Bath time has changed a bit too. We are now able to wash from head to toe in one session, and sometimes even able to put clothes on after. James can now lift his arms while I am putting his t-shirt on him, and he can briefly lift his hips when I am pulling up his boxers. Although not often, I am now able to shave James’s beard when needed. And even his backside too, which makes cleaning up after a bowel movement easier.
I am able to have short, simple conversations with James now. As long as he is feeling good that day. Somedays he is in a ‘red zone’ and it’s back to square one. Red zone is the term he uses when he is super sensitive and in a crash or likely to have a brain crash easily.
With time, James and I have learned each other. I am thankful to be a part of his team, his journey. I cannot imagine living his life. James has not gotten out of his bed himself, for even a second, in three years. He has lived in the dark, with no entertainment, no peer interaction, no fun, no nothing for more than two years. He is now able to look at his phone for longer periods of time, so he explores social media. That is the extent of his social life. I am 34 years old, and at times I want to shut the world out and be alone. But James is also 34 and has no choice but to shut the world out and live every day completely alone.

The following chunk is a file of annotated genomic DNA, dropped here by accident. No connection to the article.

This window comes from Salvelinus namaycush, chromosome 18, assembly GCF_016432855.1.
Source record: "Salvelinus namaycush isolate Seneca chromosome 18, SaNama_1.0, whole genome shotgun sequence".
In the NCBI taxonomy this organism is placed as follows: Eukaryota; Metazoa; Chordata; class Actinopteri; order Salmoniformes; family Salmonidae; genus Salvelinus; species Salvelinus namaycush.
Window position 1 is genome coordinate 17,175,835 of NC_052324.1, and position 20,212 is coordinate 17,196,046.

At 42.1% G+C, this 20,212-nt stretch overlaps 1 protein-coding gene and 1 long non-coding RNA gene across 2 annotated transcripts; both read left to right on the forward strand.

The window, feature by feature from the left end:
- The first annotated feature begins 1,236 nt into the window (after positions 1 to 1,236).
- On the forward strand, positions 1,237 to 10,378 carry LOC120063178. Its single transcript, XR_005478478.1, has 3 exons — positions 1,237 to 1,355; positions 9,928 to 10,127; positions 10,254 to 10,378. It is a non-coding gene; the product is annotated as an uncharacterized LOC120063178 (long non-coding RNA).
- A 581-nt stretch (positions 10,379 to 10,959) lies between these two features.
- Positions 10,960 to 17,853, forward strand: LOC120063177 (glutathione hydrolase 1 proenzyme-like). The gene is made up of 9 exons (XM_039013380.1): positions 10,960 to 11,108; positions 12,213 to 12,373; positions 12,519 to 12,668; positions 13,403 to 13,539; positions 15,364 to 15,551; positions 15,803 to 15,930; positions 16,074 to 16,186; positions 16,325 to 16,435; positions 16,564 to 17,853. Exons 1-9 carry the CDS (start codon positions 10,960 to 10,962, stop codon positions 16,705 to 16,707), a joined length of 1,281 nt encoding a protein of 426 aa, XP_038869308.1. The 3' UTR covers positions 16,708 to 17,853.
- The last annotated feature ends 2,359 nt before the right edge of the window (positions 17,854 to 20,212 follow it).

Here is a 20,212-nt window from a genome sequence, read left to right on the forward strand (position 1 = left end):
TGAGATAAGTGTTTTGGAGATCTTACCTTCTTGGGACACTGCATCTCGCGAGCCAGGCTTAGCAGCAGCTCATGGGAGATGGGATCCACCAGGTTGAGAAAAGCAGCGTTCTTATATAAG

James is so overlooked by the healthcare system. He has a diagnosis that is very much real, very complex, yet overlooked by so many. Not only does James live with this debilitating illness, he also suffers from anxiety and depression regarding his condition and his care. Solitude is used as a form of punishment for criminals, and studies have shown how traumatic this is for individuals. Yet, James has to live like this daily, with no answers to when or if he will get better. Not only does James suffer daily but imagine the strain on his mother. Miss Galen is his sole provider, his 24/7 caregiver, his lifeline. She cannot even leave her house unless I am there because someone has to be at the house with James at all times.